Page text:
Jordan Sanz | The Dartmouth

Beyond Trump’s performance, students were asked about the country’s trajectory in general. 88% of students believe that the country is on the wrong track, while 12% believe the country is on the right track. Democratic-identifying students are far more critical; 98% of Democrats stated that the country was on the wrong track, while 71% of Republicans believe that the country is on the right track. Independents also seem to be critical, with 89% believing that the country is moving in the wrong direction.

Students oppose Justice Amy Coney Barrett’s confirmation, remain divided on court expansion

With the recent death of Justice Ruth Bader Ginsburg, the Supreme Court has become a hotly debated issue, gaining even more prominence with the rapid confirmation along partisan lines of Justice Amy Coney Barrett. Dartmouth students generally disapprove of Barrett’s confirmation before the election, with 75% of the student body disapproving of her confirmation while just 19% approve. There are stark partisan differences, with 92% of Republicans approving of the confirmation while the same percentage of Democrats are opposed. Meanwhile, 67% of independents disapprove of the confirmation while just 27% approve.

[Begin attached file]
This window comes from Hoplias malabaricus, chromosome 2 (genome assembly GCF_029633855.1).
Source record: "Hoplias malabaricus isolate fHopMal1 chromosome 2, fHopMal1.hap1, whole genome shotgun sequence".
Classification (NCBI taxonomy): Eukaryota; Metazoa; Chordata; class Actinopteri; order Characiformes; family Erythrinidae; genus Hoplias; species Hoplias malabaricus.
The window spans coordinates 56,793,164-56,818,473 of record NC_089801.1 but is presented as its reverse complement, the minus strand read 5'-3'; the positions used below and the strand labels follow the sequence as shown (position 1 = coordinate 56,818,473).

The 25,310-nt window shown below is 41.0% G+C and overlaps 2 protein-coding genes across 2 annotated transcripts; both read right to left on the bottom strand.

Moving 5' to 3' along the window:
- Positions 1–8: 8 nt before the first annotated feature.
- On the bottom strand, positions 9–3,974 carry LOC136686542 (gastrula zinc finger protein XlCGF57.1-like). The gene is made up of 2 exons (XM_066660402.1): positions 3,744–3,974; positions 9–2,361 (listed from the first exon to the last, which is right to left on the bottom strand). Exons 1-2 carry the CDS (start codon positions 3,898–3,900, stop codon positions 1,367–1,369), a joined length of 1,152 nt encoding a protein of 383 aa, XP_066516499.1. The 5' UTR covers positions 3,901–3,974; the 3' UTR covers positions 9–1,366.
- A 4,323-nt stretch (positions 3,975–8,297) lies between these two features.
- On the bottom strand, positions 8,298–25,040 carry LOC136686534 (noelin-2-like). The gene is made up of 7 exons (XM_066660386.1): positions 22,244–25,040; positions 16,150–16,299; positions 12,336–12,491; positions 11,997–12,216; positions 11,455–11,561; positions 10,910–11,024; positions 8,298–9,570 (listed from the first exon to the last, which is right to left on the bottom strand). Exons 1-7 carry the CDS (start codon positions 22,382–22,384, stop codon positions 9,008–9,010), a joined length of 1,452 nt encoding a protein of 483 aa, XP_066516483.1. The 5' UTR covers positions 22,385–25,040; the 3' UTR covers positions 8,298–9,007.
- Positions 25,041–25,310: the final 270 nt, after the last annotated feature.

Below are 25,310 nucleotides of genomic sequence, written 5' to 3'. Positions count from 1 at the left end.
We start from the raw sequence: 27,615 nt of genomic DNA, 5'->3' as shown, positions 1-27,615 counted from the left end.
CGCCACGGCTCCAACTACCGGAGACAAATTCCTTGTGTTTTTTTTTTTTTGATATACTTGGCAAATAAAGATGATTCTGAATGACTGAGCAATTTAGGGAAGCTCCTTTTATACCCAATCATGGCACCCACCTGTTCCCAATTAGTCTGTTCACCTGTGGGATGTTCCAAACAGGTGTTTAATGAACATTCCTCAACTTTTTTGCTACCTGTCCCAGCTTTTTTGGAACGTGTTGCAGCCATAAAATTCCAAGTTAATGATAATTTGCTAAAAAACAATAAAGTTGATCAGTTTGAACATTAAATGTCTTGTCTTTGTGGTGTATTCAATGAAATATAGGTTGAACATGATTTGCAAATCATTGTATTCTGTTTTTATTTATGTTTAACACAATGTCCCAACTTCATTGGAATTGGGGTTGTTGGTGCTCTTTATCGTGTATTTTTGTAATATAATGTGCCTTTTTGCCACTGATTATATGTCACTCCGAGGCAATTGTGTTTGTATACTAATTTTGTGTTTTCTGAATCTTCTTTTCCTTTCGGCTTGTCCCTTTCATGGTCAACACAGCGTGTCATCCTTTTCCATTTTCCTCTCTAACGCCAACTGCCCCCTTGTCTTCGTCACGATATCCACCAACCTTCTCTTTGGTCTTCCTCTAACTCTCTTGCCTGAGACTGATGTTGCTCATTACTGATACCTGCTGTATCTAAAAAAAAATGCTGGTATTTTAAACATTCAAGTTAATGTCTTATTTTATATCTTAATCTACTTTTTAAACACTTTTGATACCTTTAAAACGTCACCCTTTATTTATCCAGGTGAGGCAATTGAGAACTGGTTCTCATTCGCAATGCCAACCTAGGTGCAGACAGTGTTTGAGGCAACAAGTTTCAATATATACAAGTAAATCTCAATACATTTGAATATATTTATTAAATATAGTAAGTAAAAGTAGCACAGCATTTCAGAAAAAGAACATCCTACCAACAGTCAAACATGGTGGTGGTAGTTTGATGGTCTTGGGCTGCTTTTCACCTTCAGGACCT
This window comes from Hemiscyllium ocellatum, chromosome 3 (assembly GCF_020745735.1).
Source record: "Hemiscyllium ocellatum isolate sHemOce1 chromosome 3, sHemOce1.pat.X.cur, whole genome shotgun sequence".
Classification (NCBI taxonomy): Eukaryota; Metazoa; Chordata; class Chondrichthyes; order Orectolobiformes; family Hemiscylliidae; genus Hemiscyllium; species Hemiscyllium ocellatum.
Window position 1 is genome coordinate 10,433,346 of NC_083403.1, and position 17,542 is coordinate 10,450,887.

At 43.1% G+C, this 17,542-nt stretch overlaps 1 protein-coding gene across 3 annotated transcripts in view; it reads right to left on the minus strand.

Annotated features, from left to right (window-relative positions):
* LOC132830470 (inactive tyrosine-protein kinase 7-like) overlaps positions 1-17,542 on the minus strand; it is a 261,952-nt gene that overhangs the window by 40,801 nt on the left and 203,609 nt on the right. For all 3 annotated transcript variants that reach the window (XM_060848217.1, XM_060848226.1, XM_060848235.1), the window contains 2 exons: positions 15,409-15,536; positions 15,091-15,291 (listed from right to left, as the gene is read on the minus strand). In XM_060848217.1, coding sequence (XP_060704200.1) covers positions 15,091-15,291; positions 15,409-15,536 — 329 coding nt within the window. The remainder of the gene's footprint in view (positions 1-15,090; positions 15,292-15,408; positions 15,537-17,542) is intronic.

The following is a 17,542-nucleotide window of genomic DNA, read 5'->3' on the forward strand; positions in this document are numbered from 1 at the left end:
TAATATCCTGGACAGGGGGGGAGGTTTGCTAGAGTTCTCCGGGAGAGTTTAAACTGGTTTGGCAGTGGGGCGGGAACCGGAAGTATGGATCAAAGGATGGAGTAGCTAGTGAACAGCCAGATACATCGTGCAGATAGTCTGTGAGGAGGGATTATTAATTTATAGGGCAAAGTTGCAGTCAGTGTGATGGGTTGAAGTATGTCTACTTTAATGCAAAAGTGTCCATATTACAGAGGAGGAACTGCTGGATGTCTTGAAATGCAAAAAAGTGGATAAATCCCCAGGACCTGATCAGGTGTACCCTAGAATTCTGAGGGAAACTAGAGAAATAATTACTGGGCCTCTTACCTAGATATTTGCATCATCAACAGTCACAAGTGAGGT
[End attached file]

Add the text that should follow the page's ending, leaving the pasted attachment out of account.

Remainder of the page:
Philip Surendran | The Dartmouth